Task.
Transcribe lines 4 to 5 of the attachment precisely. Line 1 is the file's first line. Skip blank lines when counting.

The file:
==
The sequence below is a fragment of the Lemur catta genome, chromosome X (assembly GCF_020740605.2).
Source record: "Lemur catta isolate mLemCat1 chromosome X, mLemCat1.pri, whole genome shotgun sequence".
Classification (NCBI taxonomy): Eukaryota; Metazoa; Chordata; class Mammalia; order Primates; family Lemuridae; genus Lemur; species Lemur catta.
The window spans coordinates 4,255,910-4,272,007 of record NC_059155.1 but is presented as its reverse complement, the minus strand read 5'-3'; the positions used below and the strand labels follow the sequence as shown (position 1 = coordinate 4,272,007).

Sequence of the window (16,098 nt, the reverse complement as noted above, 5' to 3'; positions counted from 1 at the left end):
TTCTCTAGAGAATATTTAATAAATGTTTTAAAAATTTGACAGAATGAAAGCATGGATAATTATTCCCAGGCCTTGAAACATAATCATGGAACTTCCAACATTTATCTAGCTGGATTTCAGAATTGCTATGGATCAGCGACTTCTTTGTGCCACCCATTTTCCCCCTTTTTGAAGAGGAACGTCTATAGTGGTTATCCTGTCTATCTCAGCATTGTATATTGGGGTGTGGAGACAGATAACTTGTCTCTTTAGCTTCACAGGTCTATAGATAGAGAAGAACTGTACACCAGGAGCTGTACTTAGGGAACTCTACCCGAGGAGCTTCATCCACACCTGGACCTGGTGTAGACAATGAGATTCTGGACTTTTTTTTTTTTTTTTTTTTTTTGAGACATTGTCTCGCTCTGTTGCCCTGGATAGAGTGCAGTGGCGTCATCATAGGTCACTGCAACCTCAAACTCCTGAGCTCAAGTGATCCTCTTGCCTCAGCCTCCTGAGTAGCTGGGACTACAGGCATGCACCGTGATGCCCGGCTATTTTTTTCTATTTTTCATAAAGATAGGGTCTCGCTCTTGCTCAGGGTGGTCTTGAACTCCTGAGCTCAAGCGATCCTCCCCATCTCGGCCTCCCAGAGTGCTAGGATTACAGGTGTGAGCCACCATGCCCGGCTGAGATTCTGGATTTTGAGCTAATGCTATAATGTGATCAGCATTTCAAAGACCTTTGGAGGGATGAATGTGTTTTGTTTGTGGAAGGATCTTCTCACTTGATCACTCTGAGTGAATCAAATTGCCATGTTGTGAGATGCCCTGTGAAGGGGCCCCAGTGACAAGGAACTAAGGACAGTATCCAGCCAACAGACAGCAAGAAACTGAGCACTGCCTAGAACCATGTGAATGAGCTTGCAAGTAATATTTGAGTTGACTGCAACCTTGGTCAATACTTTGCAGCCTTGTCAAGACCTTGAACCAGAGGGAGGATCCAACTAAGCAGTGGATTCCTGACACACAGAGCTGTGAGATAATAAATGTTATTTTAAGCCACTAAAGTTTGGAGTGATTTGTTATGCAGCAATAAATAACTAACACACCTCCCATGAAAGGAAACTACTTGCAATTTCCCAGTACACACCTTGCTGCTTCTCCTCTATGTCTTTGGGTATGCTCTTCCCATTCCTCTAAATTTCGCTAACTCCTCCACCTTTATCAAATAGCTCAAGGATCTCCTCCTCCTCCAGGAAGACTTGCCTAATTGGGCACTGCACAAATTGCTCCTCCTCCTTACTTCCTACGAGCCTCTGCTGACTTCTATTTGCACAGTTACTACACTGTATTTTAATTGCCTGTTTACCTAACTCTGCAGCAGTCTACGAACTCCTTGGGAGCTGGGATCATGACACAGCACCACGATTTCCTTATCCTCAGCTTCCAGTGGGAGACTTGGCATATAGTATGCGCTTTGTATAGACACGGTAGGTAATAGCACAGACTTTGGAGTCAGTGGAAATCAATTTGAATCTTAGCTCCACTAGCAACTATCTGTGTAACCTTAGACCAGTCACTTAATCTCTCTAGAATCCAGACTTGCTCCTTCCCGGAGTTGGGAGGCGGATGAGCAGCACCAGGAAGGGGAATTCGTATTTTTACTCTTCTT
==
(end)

The window spans coordinates 4,255,910-4,272,007 of record NC_059155.1 but is presented as its reverse complement, the minus strand read 5'-3'; the positions used below and the strand labels follow the sequence as shown (position 1 = coordinate 4,272,007).

Sequence of the window (16,098 nt, the reverse complement as noted above, 5' to 3'; positions counted from 1 at the left end):